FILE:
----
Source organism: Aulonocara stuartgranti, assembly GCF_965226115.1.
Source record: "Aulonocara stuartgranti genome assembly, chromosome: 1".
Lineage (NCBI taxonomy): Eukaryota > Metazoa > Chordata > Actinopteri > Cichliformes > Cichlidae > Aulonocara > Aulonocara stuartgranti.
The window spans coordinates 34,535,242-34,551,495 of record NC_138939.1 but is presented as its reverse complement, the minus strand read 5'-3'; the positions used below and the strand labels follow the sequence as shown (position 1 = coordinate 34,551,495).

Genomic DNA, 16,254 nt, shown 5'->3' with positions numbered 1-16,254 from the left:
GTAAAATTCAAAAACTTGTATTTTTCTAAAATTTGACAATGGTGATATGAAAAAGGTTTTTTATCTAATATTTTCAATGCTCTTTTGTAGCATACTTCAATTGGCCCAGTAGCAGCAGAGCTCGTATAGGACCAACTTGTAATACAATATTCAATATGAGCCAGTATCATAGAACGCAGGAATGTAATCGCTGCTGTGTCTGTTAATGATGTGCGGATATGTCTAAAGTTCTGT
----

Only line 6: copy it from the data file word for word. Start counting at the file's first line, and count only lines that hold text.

GTAAAATTCAAAAACTTGTATTTTTCTAAAATTTGACAATGGTGATATGAAAAAGGTTTTTTATCTAATATTTTCAATGCTCTTTTGTAGCATACTTCAATTGGCCCAGTAGCAGCAGAGCTCGTATAGGACCAACTTGTAATACAATATTCAATATGAGCCAGTATCATAGAACGCAGGAATGTAATCGCTGCTGTGTCTGTTAATGATGTGCGGATATGTCTAAAGTTCTGT